Mixed Blessings: Foreign Capital Flows and Democracy in Emerging Markets
47 Pages Posted: 6 Apr 1998
Recent decades have seen momentous shifts in the forms and quantity of capital transfers from advanced industrial countries, net creditors as a group, to developing countries, net debtors as a group. The 1950s and 1960s were the era of foreign aid and foreign direct investment; the 1970s was the heyday of commercial bank lending; and the 1990s has seen the rise of the new portfolio flows as world mutual fund managers snap up the stocks and bonds of each week's hot new investment destination from Mexico to the Philippines and surprisingly to Bulgaria, Kazakhstan, and Algeria. The 1980s and 1990s also have been a period of widespread democratization in developing and transitional economies, from Latin America, to East Asia, to Eastern Europe and Africa. This paper first examines the implications of the trend in the change in the forms of international flows implied by financial globalization and secondly examines the trend toward democratization. It suggests that the shift from a preponderance of public to overwhelmingly private sources of cross-border funds means that borrowing countries will find themselves less subject to the overtly political demands of creditor/donor countries but more constrained to implement neoliberal and perhaps inappropriate economic policies. A second shift from the public to the private sector as the direct recipient of capital flows within developing countries implies that incumbent governments will receive fewer political benefits from capital inflows, while the domestic political clout of big business will increase. A third secular trend toward more liquid forms of international investment brings a heightened risk of a balance of payments crisis for the borrowing country--which inevitably will be blamed on its government, responsible or not. None of these probably irreversible changes in the forms of capital transfers in global financial markets, unfortunately, is particularly auspicious for new or fragile democracies although the larger quantity of financial resources is welcome.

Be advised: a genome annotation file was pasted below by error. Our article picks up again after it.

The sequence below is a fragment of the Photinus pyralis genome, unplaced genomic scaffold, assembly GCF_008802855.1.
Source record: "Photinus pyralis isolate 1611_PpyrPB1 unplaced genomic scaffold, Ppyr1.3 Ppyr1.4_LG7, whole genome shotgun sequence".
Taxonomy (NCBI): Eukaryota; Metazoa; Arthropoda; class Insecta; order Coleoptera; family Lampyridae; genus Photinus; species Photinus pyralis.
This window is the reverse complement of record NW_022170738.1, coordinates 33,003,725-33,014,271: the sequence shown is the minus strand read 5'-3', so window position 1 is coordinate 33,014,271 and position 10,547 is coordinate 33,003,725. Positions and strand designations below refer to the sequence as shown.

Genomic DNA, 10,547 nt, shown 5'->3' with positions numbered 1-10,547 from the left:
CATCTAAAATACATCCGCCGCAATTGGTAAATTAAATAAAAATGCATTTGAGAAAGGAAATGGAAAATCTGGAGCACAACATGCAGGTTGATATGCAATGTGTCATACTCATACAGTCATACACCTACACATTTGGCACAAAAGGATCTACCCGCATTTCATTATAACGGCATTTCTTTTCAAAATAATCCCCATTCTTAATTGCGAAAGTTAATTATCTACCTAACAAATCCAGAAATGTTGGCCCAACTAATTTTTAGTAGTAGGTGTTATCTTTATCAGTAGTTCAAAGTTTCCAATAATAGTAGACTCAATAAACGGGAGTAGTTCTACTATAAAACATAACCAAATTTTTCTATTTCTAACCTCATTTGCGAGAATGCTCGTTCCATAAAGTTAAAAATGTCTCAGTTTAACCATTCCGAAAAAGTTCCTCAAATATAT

JEL Classification: F32, O16
Suggested Citation: Suggested Citation